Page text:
(15) Now, as against the position, the Defendants' contention is that having regard to the subsequent legislative history the shops continued subject to requisition even subsequently. The defendants rely upon the provisions of the Requisitioning and Acquisition of Immoveable Property Ordinance, 1952, and the Requisitioning and Acquisition of Immoveable Property Act, 1952, being Act XXX of 1952 (herein referred to as 'the 1952 Act'). The Defendants also rely upon the provisions of Section 8 of the General Clauses Act. The relevant provisions in the 1952 Act are contained in Secs. 3 and 24 thereof. By Section 24 the Act XVII of 1947 and the Ordinance of 1952 were repeated. At the same time by sub-section (2) of Section 24 it was enacted that 'the lands which were before such repeal subject to requisition under the above Act and Ordinance shall be deemed to be property requisitioned under Section 3 of the 1952 Act as from the commencement thereof'. Mr. Joshi for Defendant I has contended that having regard to the provisions in above sub-section (2) it is obvious that the shops in suit must be deemed to have continued under requisition under Section 3 of the 1952 Act from the date of commencement thereof. He has relied upon the provisions of Section 8 of the General Clauses Act, and applying the terms of that Act to the facts in this suit submitted that the provisions in Section 24(1) and (2) of the 1952 Act are meant to reenact the provisions of Act XVII of 1947 with modifications thereof and that all reference in any other enactments to the Act of 1947 with modifications thereof and that all references in any other enactments of the Act of 1947 must from the date of the 1952 Act be read as if the references to the 1947 Act were in fact references to the 1952 Act. In that light he has rightly submitted that In Section 7 of the Bombay Act the phrase 'Land which was continued under requisition under the said Act' must mean 'land which was continued under requisition under the 1952 Act' also. As admittedly no de-requisition order was passed subsequent to the date of the 1952 Act in respect of the shops in suit up to October 14, 1947, (sic) Mr. Joshi has submitted that both the conditions precedent as essential for giving directions under Section 7 of the Bombay Act are satisfied in connection with the impugned requisition order dated February 20, 1957.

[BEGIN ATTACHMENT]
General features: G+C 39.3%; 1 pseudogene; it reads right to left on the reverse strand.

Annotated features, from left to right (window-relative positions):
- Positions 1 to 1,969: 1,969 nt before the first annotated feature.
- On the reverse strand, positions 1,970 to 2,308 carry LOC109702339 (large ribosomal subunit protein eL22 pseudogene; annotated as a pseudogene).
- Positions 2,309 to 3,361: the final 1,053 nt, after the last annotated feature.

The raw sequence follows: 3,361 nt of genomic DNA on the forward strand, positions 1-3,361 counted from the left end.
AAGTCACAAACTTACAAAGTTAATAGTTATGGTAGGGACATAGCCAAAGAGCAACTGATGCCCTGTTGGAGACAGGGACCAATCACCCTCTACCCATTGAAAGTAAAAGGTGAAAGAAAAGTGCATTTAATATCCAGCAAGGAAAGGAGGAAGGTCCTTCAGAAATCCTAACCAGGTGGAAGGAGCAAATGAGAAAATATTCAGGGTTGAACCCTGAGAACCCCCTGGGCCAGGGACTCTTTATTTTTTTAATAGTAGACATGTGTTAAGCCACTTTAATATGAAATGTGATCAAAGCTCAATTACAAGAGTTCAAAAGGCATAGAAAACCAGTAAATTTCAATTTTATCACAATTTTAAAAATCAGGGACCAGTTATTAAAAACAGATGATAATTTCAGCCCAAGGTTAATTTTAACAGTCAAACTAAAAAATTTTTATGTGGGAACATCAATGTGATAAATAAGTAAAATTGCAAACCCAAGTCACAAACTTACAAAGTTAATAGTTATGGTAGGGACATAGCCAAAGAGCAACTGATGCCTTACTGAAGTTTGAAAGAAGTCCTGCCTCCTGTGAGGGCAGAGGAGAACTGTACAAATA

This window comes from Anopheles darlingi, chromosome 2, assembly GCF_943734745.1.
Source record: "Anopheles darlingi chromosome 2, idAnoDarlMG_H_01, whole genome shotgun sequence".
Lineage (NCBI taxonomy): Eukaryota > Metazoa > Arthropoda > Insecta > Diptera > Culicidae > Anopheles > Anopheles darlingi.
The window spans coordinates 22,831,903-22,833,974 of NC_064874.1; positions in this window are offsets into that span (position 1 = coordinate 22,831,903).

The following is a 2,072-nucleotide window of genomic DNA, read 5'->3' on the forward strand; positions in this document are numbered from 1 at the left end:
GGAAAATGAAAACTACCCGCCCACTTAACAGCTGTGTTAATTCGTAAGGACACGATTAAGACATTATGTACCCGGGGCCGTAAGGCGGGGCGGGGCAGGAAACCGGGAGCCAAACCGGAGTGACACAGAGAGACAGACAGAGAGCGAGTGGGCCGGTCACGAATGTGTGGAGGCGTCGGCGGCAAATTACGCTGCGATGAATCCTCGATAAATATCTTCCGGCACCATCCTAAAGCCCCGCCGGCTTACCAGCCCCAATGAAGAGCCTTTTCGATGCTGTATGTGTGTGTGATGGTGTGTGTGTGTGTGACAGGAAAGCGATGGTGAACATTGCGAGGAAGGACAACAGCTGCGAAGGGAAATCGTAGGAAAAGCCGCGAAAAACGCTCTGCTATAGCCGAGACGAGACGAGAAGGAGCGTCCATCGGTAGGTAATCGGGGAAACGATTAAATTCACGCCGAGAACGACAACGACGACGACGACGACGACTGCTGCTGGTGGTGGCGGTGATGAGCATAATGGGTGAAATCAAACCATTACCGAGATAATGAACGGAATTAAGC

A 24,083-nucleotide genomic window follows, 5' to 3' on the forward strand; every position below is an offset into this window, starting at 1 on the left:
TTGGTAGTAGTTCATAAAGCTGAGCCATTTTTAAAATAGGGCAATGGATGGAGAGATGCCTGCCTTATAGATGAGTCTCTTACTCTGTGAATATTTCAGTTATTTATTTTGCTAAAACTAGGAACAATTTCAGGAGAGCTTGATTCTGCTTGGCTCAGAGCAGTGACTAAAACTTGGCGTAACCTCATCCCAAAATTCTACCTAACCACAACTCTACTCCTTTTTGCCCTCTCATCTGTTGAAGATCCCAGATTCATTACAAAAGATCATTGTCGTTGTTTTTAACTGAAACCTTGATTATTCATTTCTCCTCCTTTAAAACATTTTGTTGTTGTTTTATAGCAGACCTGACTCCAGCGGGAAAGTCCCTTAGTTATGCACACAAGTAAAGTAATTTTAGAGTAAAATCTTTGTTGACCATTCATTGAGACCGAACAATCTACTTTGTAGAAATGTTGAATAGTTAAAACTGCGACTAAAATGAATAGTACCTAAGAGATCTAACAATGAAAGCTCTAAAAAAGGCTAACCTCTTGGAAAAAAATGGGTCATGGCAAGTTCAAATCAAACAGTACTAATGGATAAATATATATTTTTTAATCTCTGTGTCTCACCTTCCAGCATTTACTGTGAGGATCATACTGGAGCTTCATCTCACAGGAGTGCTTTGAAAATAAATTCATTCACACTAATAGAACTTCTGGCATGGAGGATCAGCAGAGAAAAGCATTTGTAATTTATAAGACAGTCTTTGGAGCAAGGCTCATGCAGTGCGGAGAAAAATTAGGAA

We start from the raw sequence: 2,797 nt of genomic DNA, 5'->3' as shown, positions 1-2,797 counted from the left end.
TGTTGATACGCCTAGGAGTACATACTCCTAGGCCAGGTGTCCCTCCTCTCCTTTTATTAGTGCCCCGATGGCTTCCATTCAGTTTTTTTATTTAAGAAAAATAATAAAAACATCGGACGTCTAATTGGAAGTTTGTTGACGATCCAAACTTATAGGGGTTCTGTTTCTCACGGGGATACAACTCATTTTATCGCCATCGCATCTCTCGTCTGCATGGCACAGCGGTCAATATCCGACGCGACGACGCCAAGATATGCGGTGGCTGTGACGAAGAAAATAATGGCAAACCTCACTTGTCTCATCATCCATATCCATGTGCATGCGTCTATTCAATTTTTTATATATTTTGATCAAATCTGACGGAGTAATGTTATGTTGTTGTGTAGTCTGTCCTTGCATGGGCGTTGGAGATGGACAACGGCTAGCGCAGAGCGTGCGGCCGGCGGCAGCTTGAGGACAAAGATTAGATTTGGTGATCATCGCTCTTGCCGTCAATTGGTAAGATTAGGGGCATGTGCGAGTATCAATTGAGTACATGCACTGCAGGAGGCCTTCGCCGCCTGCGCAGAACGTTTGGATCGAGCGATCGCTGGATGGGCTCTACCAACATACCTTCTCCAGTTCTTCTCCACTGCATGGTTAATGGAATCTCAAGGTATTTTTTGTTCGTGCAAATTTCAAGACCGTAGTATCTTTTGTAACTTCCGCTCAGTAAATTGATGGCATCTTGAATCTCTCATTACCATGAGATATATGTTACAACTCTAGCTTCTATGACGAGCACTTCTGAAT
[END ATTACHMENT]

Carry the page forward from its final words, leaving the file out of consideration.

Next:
(16) The above would have been true position, but it is in this connection rightly pointed out on behalf of the Plaintiffs that under Section 3 of the 1952 Act as also under the general scheme enacted in that Act requisitions under the 1952 Act could and must only be requisitions for the purposes of the Union. There is no dispute about the effect of the provisions in the 1952 Act and they must be referred to only very summarily. The preamble of the Act states that the Act is ' to provide for the requisitioning....... of immoveable property for the purposes of the Union'. The substance of Section 3 is that the competent authority may, on being satisfied that a certain land is needed for any public purpose being a purpose of the Union, requisition the property. S. 6 provides for release from requisition of property requisitioned under the Act. As the 1952 Act provides only for requisitioning and continuance of properties under requisition for the purposes of the Union, in my view, the deeming provision in sub-section (2) of section 24 enables to hold that the lands which were requisitioned for purposes other than those of the Union also continued under requisition under the deeming provisions in sub-section (2) of Section 24. Having regard to that situation it was the effort of Mr. Joshi on behalf of the Defendants to prove that in fact the shops in suit were continuing under requisition up to the date of the impugned requisition order (February 20, 1957) for the purposes of the Union. It was the effort of Mr. Parpia for the plaintiffs to prove that the lands were not under valid requisition at all on the date of the impugned requisition order and that at no period of time the lands were under requisition for the purposes of the Union. If the last contention made on behalf of the Plaintiffs is true, it is obvious that the shops did not continue under valid requisition under the deeming provision of sub-sec (2) of Section 24 of the 1952 Act subsequent to March 31,